Some late effects may be treated or controlled. It is important to talk with your child's doctors about the possible late effects caused by some treatments. See the PDQ summary on Late Effects of Treatment for Childhood Cancer for more information.

Patients may want to think about taking part in a clinical trial.

For some patients, taking part in a clinical trial may be the best treatment choice. Clinical trials are part of the cancer research process. Clinical trials are done to find out if new cancer treatments are safe and effective or better than the standard treatment.

Many of today's standard treatments for cancer are based on earlier clinical trials. Patients who take part in a clinical trial may receive the standard treatment or be among the first to receive a new treatment.

Patients who take part in clinical trials also help improve the way cancer will be treated in the future. Even when clinical trials do not lead to effective new treatments, they often answer important questions and help move research forward.

Patients can enter clinical trials before, during, or after starting their cancer treatment.

Some clinical trials only include patients who have not yet received treatment. Other trials test treatments for patients whose cancer has not gotten better. There are also clinical trials that test new ways to stop cancer from recurring (coming back) or reduce the side effects of cancer treatment.

Clinical trials are taking place in many parts of the country. Information about clinical trials supported by NCI can be found on NCI’s clinical trials search webpage. Clinical trials supported by other organizations can be found on the ClinicalTrials.gov website.

Follow-up tests may be needed.

Some of the tests that were done to diagnose the cancer or to find out the stage of the cancer may be repeated. Some tests will be repeated in order to see how well the treatment is working. Decisions about whether to continue, change, or stop treatment may be based on the results of these tests.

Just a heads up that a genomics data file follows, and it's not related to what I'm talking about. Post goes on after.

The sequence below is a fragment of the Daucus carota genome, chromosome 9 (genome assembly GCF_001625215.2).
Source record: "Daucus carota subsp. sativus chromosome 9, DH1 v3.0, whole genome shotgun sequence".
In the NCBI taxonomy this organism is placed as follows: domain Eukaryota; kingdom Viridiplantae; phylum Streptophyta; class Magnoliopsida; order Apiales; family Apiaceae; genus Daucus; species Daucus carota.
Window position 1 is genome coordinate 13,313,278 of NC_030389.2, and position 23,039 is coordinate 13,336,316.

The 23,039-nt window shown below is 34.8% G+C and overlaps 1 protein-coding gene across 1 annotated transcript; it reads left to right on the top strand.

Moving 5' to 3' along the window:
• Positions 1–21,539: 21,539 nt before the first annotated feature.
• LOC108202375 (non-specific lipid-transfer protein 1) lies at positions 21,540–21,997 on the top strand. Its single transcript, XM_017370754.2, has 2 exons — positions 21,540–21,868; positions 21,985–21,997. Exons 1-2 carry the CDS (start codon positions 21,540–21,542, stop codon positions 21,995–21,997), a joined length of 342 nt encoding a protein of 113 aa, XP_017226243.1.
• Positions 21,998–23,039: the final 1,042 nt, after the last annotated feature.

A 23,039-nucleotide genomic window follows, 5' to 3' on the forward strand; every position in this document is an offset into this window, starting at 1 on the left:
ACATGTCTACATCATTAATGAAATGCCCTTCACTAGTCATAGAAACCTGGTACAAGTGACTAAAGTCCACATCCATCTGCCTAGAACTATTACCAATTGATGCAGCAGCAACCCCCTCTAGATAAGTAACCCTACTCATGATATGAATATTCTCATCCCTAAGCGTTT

Some of the tests will continue to be done from time to time after treatment has ended. The results of these tests can show if your child's condition has changed or if the cancer has recurred (come back). These tests are sometimes called follow-up tests or check-ups.

Treatment of Benign Childhood Breast Tumors

For more information about the treatments listed below, see the Treatment Option Overview section.

Treatment of benign breast tumors in children may include the following:

Treatment of Childhood Breast Cancer

For more information about the treatments listed below, see the Treatment Option Overview section.

Treatment of breast cancer in children may include the following:

Use our clinical trial search to find NCI-supported cancer clinical trials that are accepting patients. You can search for trials based on the type of cancer, the age of the patient, and where the trials are being done. General information about clinical trials is also available.

Treatment of Recurrent Childhood Breast Cancer

For more information about the treatment listed below, see the Treatment Option Overview section.

Treatment of recurrent breast cancer in children may include the following:

See the PDQ summary Breast Cancer Treatment (Adult) for more information on the treatment of adolescents and young adults with breast cancer.

Use our clinical trial search to find NCI-supported cancer clinical trials that are accepting patients. You can search for trials based on the type of cancer, the age of the patient, and where the trials are being done. General information about clinical trials is also available.

To Learn More About Childhood Breast Cancer